December 15, 2016
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No one can dispute that the holiday season is the best time of the year. It is that time of the year that everyone seems to have a smile on their face, vacation is on everyone’s mind, and families find the time to finally be together. Aside from these byproducts of the holiday season, shopping is also on everyone’s mind. People are either shopping for items for themselves or gifts for loved ones. There isn’t many people that are able to “escape” the holiday season without some form of shopping. But, unfortunately, shopping can be dangerous. We are often told that we should “live within our means,” but its harder said than done, especially during the holidays.
People who are not financially stable often feel compelled to purchase gifts for their loved ones for many reasons. First, it is common courtesy to buy a gift for someone that gets them a gift. Additionally, for those who have kids, not buying a gift for Christmas or Chanukah can cause a child to be very upset (to say the least). For these reasons, the holiday season places people in a position where they are almost forced to spend more than they can afford to. If one does not have money saved to buy a gift, he/she normally uses a credit card. Credit cards are probably the most-used tangible item during the holiday season. Unfortunately, racking up a large credit card bill can often force one to file a bankruptcy.
Bankruptcy Filings During the Holiday Season
It is not a secret that December is a “quiet” month for bankruptcy attorneys. Why? Because people are busy getting their homes ready for the holidays. Also, who really feels like speaking to a bankruptcy attorney during the holidays? January is normally also a quiet month because people have yet to receive their credit card bills containing charges for holiday shopping. Nonetheless, the months following (February and March) are some of the busier months of the year for us bankruptcy attorneys.
It is a common misconception that people who are struggling financially and are planning to file a bankruptcy can simply put all of their christmas shopping on their credit cards, and then have their credit card debts “wiped out” by filing a chapter 7 or a chapter 13 bankruptcy and getting a discharge (for further explanation of what is a discharge, click here). Credit card companies are aware of such behaviors, and often exercise their rights under the Bankruptcy Code to prevent bankrupt debtors from being able to erase debts by way of a discharge under a chapter 7 or a chapter 13 bankruptcy.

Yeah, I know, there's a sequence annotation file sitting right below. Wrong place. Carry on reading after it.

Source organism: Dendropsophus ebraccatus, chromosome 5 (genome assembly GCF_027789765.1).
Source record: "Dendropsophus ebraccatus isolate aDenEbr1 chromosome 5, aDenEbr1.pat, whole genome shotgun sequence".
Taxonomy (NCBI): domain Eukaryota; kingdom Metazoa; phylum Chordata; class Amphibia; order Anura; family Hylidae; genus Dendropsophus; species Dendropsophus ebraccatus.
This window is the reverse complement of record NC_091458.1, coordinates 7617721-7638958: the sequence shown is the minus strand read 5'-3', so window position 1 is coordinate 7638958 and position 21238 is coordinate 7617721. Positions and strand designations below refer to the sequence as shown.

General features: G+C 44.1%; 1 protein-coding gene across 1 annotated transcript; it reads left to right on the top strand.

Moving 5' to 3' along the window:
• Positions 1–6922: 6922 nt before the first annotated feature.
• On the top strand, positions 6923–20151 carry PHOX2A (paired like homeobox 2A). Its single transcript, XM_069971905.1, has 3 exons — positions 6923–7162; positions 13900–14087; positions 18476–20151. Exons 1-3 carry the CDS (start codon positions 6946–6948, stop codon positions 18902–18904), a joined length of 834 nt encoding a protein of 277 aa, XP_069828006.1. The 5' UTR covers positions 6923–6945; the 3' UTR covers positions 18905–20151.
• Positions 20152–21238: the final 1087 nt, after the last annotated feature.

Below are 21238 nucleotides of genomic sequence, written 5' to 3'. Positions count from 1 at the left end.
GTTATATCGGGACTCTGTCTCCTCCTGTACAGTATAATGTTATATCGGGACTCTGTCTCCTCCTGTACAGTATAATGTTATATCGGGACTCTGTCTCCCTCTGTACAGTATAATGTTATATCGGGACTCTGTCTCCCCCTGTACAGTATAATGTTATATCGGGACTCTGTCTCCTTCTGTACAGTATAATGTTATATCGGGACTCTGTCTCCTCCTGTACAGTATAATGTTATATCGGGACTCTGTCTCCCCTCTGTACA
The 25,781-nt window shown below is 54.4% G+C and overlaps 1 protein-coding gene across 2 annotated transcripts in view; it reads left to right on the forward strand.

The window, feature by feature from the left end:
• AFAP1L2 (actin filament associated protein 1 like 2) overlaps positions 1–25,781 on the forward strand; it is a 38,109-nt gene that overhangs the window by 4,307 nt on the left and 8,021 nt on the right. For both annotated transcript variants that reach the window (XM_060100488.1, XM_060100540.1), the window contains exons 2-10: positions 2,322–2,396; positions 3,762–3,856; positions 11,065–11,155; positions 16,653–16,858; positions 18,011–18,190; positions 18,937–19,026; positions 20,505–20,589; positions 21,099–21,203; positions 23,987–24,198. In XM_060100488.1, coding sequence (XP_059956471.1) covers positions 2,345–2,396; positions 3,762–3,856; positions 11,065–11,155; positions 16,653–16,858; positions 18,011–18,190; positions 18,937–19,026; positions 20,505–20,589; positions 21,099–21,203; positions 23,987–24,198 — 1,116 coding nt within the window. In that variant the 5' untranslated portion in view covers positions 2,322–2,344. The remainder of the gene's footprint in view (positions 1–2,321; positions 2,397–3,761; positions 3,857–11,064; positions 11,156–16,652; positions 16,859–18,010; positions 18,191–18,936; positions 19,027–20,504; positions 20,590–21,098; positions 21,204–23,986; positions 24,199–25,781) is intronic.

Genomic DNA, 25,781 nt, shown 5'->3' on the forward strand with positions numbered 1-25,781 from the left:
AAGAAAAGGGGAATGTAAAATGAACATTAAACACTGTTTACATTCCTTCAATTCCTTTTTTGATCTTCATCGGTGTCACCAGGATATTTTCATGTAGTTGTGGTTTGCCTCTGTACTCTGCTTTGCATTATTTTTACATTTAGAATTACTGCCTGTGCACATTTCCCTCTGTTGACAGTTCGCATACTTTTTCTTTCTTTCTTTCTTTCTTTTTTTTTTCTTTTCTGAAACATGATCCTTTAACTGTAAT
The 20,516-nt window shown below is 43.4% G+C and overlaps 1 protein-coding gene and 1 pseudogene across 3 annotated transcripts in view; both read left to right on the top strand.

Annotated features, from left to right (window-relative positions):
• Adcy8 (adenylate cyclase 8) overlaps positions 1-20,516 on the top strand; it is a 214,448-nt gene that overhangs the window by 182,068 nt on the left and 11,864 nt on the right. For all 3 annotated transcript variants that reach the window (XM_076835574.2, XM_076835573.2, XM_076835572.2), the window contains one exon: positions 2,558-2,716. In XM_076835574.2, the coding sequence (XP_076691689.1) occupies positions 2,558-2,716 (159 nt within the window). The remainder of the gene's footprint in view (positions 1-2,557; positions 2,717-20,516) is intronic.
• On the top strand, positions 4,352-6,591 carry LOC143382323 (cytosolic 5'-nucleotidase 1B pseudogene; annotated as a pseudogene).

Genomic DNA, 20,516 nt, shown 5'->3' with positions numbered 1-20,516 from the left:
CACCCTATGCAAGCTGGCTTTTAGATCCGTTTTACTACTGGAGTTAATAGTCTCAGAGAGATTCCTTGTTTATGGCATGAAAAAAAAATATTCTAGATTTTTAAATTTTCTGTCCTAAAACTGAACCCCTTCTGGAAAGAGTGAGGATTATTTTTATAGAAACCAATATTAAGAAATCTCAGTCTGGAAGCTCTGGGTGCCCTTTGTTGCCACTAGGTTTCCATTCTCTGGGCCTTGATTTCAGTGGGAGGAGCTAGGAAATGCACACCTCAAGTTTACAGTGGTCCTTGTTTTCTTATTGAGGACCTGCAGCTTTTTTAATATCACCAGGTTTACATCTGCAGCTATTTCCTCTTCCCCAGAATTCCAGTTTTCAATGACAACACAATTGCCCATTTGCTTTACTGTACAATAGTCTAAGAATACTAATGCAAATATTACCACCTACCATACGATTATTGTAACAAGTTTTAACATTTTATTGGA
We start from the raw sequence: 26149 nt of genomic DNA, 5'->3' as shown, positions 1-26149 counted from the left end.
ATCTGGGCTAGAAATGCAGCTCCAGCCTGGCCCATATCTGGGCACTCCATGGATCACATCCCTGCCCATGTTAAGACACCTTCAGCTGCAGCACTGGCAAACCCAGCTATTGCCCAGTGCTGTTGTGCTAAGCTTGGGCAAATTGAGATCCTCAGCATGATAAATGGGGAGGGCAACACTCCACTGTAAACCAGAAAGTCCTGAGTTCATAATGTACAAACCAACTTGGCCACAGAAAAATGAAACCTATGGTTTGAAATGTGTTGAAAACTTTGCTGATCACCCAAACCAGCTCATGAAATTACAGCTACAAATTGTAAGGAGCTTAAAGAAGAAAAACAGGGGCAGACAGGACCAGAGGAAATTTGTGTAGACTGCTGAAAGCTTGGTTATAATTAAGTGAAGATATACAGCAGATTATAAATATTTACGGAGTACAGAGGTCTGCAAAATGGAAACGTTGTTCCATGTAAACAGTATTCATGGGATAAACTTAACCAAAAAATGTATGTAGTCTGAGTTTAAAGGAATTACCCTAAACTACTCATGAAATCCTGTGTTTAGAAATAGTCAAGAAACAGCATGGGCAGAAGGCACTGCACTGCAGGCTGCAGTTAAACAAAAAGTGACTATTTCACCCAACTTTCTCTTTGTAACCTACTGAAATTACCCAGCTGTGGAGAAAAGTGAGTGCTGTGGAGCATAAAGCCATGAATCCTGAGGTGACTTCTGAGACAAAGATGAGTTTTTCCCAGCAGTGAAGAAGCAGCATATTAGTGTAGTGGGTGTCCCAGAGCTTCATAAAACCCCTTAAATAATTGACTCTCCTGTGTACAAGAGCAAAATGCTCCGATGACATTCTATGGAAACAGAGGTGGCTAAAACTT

Can Credit Card Bills Be Wiped Out Through Bankruptcy?
Section 523(a)(2) of the Bankruptcy Code provides that debts (including credit card debts) of more than $550 for “luxury goods and services,” incurred within 90 days before filing of the bankruptcy, are presumed to be non-dischargeable (and cannot be “wiped out”). While goods or services that are reasonably necessary for support or maintenance (such as buying food) are not considered “luxury goods,” holidays gifts are usually considered just that, as those are not necessary for support or maintenance. Thus, credit card companies can argue in the bankruptcy Court that credit card debt incurred for gifts purchased during the holidays, or vacations taken during the holidays, cannot be discharged, or “wiped out”, in bankruptcy. For a credit card company to have the Court determine that a debt cannot be discharged, it has to file a non-dischargeability action. The bad news is that fighting such actions by credit card companies can be expensive for bankruptcy debtors due to the attorneys’ fees that will be charged in defending those actions. Attorneys’ fees will have to be paid whether or not the bankrupt debtor is the ultimate winner in the action (and succeeds in discharging the debt). As such, the practice or building up credit card debt with bankruptcy in mind can be dangerous.
We recommend that our clients live within their means, and spend frugally if they know that that times are tough. For those who are financially hurting and need to to consult with an attorney regarding the possibility of filing a chapter 7 or a chapter 13 bankruptcy, get the guidance you need from a bankruptcy law firm like KatzLaw! Contact us now and speak to our attorney.
Call (844) KATZ-LAW for your free, no obligation consultation!